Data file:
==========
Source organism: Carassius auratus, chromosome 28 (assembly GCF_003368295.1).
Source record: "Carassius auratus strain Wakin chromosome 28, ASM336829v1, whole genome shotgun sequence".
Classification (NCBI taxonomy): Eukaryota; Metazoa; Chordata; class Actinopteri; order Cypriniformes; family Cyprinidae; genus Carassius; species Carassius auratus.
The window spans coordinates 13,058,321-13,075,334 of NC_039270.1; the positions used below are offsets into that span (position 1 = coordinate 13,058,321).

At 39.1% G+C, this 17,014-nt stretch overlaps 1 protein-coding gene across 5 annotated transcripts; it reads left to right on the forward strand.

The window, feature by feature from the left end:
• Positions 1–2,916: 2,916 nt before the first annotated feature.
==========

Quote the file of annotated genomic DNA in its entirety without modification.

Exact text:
Source organism: Carassius auratus, chromosome 28 (assembly GCF_003368295.1).
Source record: "Carassius auratus strain Wakin chromosome 28, ASM336829v1, whole genome shotgun sequence".
Classification (NCBI taxonomy): Eukaryota; Metazoa; Chordata; class Actinopteri; order Cypriniformes; family Cyprinidae; genus Carassius; species Carassius auratus.
The window spans coordinates 13,058,321-13,075,334 of NC_039270.1; the positions used below are offsets into that span (position 1 = coordinate 13,058,321).

At 39.1% G+C, this 17,014-nt stretch overlaps 1 protein-coding gene across 5 annotated transcripts; it reads left to right on the forward strand.

The window, feature by feature from the left end:
• Positions 1–2,916: 2,916 nt before the first annotated feature.